3 Life Lessons Every Woman Can Learn From Girls on the Run

One of my best decisions I’ve ever made was signing up to become a volunteer coach for Girls on the Run.

Girls on the Run empowers young girls and women to be their unique selves, set goals, be confident and so much more. Although the program includes running, the weekly lessons encourage participants and coaches to recognize their Star Power, build connections and develop healthy habits. I’ve been a coach for the past two years, and in that time I’ve had the opportunity to teach (and learn) valuable life lessons from a group of amazing girls and inspiring coaches. Here are three empowering GOTR lessons I’ve particularly identified with and benefited from:

1. Activate your Star Power

Visualize a sky full of stars. When you’re ready, focus on and choose one of the stars. The star you chose represents your one-of-a-kind Star Power. It gets brighter and stronger when you make positive choices, while moments of negative self-talk or setbacks diminish your star’s brightness. The girls participate in a similar visualization exercise. Some examples of their Star Power include excelling in school, being great athletes and being thoughtful friends; their negative self-talk may center around feeling stressed about a test or disagreeing with a friend. During the discussion, we talk through many ways their brightness may be diminished, but we encouraged the girls to list three ways to activate their Star Power.

This lesson always resonates with me. When I lose track of my Star Power or have a setback, I find ways to activate it like focusing on positive things about myself or something positive someone has done for me.

Girls on the Run girls putting their shoes together

2. Build connections from commonalities 

We started the fall GOTR season with a game called Just Like Me. The girls and coaches stood in a circle and the coaches called out a list of statements such as “I have brown eyes,” “I like brownies,” etc. Once the girls and coaches heard a statement that applied to them, we stated, “Just like me!” and switched places with someone in the circle. For several statements, coaches and girls traded places and when a statement didn’t apply, the girls and coaches said another fact about themselves.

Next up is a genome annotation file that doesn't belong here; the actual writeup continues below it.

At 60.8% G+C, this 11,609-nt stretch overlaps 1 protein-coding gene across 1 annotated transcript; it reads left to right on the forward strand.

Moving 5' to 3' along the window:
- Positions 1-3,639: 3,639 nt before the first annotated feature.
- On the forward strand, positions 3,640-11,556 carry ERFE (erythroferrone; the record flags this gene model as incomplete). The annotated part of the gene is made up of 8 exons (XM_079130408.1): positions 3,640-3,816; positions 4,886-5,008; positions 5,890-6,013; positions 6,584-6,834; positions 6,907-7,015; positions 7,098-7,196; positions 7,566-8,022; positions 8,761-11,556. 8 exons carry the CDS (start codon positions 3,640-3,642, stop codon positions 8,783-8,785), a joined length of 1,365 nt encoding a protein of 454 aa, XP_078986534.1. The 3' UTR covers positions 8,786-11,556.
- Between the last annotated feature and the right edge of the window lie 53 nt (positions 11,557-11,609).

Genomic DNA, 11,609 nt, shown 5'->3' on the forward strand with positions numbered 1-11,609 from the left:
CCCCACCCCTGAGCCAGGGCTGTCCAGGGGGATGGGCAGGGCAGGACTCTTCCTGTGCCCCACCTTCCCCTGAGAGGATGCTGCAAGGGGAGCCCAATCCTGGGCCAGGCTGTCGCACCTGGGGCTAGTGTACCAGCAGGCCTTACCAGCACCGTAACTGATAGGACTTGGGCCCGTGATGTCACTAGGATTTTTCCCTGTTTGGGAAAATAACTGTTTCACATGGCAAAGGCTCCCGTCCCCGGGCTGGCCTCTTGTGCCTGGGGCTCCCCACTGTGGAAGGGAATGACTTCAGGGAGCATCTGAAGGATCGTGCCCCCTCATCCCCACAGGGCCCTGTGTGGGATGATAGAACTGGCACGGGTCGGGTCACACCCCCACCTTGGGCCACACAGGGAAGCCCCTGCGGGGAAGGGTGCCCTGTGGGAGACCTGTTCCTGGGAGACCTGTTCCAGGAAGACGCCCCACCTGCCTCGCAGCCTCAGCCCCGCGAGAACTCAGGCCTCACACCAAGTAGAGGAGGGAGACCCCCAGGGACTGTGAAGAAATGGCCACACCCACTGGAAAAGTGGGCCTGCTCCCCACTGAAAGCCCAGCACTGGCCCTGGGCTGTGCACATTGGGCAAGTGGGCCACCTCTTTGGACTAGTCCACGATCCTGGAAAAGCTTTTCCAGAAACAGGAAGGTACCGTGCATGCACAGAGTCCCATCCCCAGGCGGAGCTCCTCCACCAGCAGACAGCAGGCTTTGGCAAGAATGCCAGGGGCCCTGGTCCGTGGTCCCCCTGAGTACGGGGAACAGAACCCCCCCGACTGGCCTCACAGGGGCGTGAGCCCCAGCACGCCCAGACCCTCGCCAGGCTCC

The first time I completed this lesson, I was surprised by what we learned in just 20 minutes. The statements in the game are simple, but I believe the girls learned the importance of using their commonalities to build connections. I use a similar approach when meeting and getting to know people or want to strengthen existing relationships.

3. Find your balance 

Throughout the season, we stress the importance of balance. During a warm-up game, we look at five different areas that each impact the girls physical and mental health:

1) Foods they eat

2) Things they learn

3) Activities they participate in

4) People in their lives

5) Emotions they feel

We set up cones to represent each area and the girls have one minute in each area to list as many examples of how they balance each of the five areas as they can. Not surprisingly, some girls don’t have time to list more than two items in each area and comment on how unbalanced their list is.

Many women (including myself) can relate to the lack of time and being pulled in multiple directions. Each day, we make choices that may leave certain areas unbalanced. One example I struggle with is balancing working hard and resting. From this lesson, I have learned to focus on each area individually instead of all at once, enabling me to find balance. I make a list of tasks and circle the highest priority and highlight those that can be completed by someone else.

Girls on the Run coaches with their team of girls

The connections and lessons I’ve learned at GOTR have truly made me a stronger, healthier woman, and I believe these can impact you in a similar way.


Try it out! Implement these three lessons in your daily life and let me know what you find.  


This post originally appeared on Athleta’s Chi Blog. Athleta was a national partner of Girls on the Run and is committed to inspiring girls and women to achieve their limitless potential.


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